Do any of you have any idea what the street level ambient db level is in NYC? Can you spell HORRENDOUS?

    Considering the significant if not monumental issues this nation and the State fo NY faces..I recommend the representatives get back to washington asn solve some real problems, impacting real citizens in an important way.

    The technology some ofyou discuss is available and is being used for compliance.

    What if..someone starts doing air tours over the cityfrom New Jersey? Heads up..the EDC, nor the Mayor control Federal Airspace. such air tours are and should be allowed to continue all over the nation.
    Hawaii, Alaska, Las Vegas, LA
    Please, solve some real problems.

  • Mike

    Mr Smith,
    do you have any real supportable documentation from the NTSB, FAA or anyone that speaks to your concern over a city?

    Hate to be a hard ass but facts are usually a good starting point.

    Dangerous….so is my car, my motorcycle, my van, my seadoo, my skidoo, my parasail, mydrive to work, my flight to a vacation spot.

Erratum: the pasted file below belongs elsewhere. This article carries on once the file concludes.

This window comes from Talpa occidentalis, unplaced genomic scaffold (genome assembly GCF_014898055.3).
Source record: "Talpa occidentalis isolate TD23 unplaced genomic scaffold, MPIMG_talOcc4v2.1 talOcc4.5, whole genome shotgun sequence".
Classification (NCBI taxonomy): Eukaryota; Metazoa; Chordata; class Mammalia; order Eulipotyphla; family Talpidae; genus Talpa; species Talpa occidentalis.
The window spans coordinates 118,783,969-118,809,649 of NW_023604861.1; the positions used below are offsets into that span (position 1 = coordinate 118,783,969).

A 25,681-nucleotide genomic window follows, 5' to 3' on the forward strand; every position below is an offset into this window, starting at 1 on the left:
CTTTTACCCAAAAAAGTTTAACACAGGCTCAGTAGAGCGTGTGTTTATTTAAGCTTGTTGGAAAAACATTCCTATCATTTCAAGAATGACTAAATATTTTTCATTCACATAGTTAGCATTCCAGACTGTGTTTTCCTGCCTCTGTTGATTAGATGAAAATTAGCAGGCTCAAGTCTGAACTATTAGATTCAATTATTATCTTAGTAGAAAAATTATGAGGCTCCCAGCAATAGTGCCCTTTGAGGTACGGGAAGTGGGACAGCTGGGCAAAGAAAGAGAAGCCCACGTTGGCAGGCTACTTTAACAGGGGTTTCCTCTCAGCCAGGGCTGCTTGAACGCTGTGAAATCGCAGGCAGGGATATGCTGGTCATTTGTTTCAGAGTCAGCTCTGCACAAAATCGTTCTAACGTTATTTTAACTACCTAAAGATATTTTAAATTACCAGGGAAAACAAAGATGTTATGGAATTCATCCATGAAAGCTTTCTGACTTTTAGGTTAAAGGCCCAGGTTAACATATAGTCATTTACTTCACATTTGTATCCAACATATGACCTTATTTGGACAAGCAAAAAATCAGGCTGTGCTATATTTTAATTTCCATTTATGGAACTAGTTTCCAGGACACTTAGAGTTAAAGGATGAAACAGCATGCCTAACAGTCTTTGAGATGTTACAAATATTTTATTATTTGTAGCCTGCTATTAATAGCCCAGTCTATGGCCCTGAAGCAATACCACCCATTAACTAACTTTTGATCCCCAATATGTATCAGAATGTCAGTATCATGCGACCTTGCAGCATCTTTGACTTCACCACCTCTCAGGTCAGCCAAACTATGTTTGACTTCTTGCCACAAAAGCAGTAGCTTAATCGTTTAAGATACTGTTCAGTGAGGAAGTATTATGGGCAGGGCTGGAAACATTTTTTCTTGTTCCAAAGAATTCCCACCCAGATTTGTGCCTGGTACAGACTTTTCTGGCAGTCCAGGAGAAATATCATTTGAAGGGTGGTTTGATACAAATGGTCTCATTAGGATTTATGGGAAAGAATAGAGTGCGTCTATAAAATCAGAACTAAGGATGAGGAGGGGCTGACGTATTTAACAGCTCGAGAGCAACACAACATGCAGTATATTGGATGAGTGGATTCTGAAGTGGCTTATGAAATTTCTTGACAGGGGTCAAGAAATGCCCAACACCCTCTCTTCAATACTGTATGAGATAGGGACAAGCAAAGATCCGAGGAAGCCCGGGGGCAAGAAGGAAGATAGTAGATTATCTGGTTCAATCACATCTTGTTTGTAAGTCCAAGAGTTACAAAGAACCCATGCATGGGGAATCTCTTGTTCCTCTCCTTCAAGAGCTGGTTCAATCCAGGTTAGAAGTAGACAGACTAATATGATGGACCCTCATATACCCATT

A dumb mistake, poor maintenance, negligence in any one could kill you or others.

  • Eddy de Lectron

    @ epc The proposal for a tower camera is so technically unrealistic (even for just for covering the Heights), how am I supposed to know what you are thinking? BTW, I did a 15,700 mile cross country road trip, So maybe I can lecture, just a bit :p

  • Eddy de Lectron

    @mike Your argument “because there are bigger problems in the city/state no one should complain about the small ones” is ridiculous. No, you say?
    Then please tell us what is the one big problem we should all be focusing on? Okay then what are the top 10 that rise above all others to be ignored?
    Also, extreem exempels like”Why not banish all tourism?” are a very weak tactic.